Interviews

Watch: IG responsible for Pahad Singh’s surrender talks about how Naxals use sophisticated technology

Recently, after some ‘activists’ were arrested for their alleged involvement with Naxals, a large section of the intelligentsia erupted with cries of how a fascist regime was cracking down on free speech and dissent. They asserted that these were mere activists who worked for the rights of the adivasis and that to allege that they had connections with the Naxals was basically cracking down on do-gooders who disagreed with the current Modi regime.

Busting this narrative, OpIndia conducted an interview with Pahad Singh, a Naxal who had surrendered after 18 years in the jungle. A high ranking Naxal as Pahad Singh himself revealed that one of the ‘activists’ who was arrested, Arun Ferreira, was present at a high-level meet of CPI (Maoists) which is a banned terror outfit. He also revealed that Pahad Singh himself was made the secretary of two areas in that meeting, and Central Committee Members were also present. He asserted that Ferreira was a member of the Rajya committee of CPI (Maoists).

Pahad Singh perhaps managed to successfully shatter one part of the narrative that surrounded the raid and subsequent house arrest of these ‘activists’ by placing Ferreira directly a high-ranking Naxal meet.

However, there is another part of the narrative which is equally important. Some of these ‘activists’ have also been accused of sending emails that not only hinted at an assassination attempt on the Prime Minister’s life but also planning of how arms and ammunition can be smuggled, arranging the finance for the “movement” etc. The police had also spoken of an email by ‘activist’ Sudha Bhardwaj to one Comrade Prakash which had chilling details of how security forces can be ambushed.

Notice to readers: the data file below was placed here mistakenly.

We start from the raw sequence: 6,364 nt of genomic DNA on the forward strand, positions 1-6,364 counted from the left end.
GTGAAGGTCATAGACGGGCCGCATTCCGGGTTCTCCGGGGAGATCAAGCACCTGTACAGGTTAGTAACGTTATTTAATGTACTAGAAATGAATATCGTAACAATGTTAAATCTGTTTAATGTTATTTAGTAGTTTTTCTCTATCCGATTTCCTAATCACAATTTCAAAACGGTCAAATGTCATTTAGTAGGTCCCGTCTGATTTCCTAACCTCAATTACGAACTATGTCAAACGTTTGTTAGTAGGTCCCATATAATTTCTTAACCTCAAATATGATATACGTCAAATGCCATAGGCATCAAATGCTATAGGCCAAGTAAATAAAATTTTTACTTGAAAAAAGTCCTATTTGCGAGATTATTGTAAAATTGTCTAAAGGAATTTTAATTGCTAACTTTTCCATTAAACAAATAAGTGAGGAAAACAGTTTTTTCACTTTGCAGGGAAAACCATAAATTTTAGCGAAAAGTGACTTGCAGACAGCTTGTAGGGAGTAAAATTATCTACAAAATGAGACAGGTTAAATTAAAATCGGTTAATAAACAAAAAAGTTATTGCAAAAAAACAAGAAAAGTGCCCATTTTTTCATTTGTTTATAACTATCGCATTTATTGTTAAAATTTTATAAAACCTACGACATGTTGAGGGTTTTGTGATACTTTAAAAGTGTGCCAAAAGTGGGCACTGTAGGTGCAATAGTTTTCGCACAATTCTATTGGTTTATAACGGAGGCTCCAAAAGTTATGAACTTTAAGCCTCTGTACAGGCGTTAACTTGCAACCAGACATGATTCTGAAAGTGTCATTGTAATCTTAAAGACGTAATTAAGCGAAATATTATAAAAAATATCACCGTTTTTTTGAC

Many sympathisers alleged that the entire case was fabricated because if these people were Naxals, they certainly wouldn’t use emails to plan an assassination plot and other details such as smuggling of arms and ambush of security forces.

After the interview which OpIndia conducted with Pahad Singh, IG G P Singh who was instrumental in Pahad Singh’s surrender was also interviewed. GP Singh has been working in Naxal affected areas for the better part of his career and was tracking Pahad Singh since the time he picked up the weapon. He used to be in touch with family in order to coax him into surrendering. Finally, after 18 long years, when GP Singh became the IG of Durg, Chattisgarh, Pahad Singh decided to surrender to him.

In the course of the interview, GP Singh was also asked about the relationship the Naxals share with technology in the light of the ‘intelligentsia’ and left activists asserting that since PM’s assassination plot and other material recovered was planned on email, the entire episode must be fake and got up.

IG GP Singh said that any organisation in today’s day and age has to use the latest technology. He gave the example of Osama Bin Laden and that he had, in the year 2000, written about how he communicates with his cadre all across the world. He said he used a sophisticated messaging system that could be used from any cyber cafe. While the messages might look innocuous to anyone else, the recipient would understand how to decode those messages.

Coming to the Naxals, he said many times they have intercepted email exchanges but they are encrypted emails. He said that they are always encrypted by a strong encryption key using PGP software which is difficult to crack. These organisations do use technology and in fact, use the latest technology because, for them, their survival is paramount.

Talking about the latest developments, he says it is also possible that the “Urban Naxals have not been trained to that level” and now that their emails have been caught, they have been exposed in a big way.

He reiterated that the Naxals, especially the higher management use the latest technology and sometimes go way ahead of the security forces. Once caught, he said, the encryption on the emails have to be breached, which is often a difficult task.

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